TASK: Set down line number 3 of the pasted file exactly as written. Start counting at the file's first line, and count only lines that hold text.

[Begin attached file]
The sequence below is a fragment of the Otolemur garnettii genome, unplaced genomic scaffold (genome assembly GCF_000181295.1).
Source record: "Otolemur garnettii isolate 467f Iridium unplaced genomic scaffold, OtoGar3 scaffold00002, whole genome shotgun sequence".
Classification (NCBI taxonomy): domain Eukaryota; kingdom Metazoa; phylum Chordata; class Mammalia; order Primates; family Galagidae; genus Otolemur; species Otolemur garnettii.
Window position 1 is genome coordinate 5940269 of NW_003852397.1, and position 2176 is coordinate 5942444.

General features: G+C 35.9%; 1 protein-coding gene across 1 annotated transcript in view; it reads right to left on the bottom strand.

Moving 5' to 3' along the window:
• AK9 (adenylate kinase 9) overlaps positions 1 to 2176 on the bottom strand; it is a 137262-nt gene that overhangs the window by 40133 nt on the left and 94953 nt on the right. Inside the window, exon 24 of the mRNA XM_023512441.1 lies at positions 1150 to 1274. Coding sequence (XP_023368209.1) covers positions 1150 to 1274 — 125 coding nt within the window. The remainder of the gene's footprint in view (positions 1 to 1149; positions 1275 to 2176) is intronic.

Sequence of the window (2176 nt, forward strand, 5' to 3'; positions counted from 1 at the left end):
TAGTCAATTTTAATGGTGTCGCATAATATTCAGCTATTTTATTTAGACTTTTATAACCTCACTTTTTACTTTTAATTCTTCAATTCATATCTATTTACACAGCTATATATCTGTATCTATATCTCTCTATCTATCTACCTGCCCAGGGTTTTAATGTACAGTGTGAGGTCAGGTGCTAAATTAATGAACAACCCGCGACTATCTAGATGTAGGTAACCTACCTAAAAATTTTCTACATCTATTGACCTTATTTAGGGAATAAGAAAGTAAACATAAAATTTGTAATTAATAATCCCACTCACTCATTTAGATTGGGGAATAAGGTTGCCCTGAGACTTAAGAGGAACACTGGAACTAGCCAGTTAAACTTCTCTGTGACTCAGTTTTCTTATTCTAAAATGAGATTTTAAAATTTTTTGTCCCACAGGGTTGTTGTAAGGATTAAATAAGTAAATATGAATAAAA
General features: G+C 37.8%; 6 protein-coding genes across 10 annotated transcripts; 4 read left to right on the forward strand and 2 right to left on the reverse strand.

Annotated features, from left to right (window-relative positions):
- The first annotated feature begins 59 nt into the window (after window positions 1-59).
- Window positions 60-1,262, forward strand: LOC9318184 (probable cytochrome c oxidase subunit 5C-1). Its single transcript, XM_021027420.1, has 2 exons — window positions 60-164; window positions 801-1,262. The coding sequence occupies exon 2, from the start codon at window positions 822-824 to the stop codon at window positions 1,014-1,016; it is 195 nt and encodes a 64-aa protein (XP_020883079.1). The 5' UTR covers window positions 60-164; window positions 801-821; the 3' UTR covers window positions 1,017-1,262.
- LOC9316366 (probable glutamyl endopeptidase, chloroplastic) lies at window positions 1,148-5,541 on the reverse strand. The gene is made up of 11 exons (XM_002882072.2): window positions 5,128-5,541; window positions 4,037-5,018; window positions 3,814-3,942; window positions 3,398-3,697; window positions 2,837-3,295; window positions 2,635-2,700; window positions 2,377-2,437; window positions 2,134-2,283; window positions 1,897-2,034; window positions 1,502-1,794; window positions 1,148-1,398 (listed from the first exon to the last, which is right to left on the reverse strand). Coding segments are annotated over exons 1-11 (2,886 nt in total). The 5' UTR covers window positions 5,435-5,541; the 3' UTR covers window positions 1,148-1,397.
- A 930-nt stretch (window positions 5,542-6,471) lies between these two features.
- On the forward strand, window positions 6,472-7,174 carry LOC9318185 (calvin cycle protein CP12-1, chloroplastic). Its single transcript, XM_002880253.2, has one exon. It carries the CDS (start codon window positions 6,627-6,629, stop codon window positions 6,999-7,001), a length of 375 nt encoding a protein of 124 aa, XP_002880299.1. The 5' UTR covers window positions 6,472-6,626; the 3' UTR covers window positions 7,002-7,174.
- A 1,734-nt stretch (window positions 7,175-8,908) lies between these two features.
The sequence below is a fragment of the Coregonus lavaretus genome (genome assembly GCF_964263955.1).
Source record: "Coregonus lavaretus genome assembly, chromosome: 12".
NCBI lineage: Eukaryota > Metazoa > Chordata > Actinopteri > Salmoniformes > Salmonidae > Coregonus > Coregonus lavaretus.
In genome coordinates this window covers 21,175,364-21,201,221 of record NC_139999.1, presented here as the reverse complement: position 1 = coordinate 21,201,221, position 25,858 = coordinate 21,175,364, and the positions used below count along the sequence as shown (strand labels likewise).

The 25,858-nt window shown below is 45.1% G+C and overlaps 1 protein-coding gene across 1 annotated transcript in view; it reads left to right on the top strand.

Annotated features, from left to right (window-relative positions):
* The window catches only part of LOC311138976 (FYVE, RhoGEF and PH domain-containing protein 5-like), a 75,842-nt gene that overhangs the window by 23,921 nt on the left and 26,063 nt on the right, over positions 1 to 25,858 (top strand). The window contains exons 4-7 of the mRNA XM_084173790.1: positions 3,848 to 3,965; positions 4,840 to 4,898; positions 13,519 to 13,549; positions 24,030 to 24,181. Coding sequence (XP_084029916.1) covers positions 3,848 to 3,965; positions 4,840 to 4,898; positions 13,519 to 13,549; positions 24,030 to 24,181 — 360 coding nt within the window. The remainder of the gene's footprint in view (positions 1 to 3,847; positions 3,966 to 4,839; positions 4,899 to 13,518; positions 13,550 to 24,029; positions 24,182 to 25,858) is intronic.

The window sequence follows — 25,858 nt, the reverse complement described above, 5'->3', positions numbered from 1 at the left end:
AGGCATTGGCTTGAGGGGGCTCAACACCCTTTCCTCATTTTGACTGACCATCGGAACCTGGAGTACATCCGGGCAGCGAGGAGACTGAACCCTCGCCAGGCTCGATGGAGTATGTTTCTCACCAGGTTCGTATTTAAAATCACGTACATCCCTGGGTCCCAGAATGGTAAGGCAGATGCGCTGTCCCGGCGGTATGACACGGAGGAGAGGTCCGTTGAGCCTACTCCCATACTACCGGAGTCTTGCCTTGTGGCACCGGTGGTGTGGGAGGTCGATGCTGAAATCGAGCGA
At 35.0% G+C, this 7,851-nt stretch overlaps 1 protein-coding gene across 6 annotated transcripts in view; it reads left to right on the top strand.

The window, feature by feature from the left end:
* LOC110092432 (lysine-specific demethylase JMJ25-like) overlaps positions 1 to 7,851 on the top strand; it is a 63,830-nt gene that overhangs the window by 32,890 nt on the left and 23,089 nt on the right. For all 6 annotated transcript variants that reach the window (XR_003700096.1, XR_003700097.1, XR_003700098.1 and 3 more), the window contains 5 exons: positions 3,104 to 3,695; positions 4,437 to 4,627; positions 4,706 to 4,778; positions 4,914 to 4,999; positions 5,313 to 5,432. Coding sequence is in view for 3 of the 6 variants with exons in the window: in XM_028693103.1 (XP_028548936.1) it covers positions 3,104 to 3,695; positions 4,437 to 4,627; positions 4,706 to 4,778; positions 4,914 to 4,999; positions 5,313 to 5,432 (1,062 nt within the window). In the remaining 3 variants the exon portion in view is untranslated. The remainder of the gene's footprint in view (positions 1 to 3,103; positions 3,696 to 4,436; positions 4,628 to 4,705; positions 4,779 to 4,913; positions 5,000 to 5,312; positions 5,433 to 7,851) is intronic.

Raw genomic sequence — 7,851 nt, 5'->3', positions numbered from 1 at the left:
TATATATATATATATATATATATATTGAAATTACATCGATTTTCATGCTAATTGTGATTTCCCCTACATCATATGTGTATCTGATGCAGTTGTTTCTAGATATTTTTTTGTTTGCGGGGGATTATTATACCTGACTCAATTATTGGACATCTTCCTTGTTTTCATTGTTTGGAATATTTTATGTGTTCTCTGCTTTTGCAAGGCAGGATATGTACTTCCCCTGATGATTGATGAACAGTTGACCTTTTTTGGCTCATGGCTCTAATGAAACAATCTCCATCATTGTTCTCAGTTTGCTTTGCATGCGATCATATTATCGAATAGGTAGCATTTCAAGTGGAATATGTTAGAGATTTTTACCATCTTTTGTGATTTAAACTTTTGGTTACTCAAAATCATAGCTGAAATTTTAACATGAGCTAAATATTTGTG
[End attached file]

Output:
Classification (NCBI taxonomy): domain Eukaryota; kingdom Metazoa; phylum Chordata; class Mammalia; order Primates; family Galagidae; genus Otolemur; species Otolemur garnettii.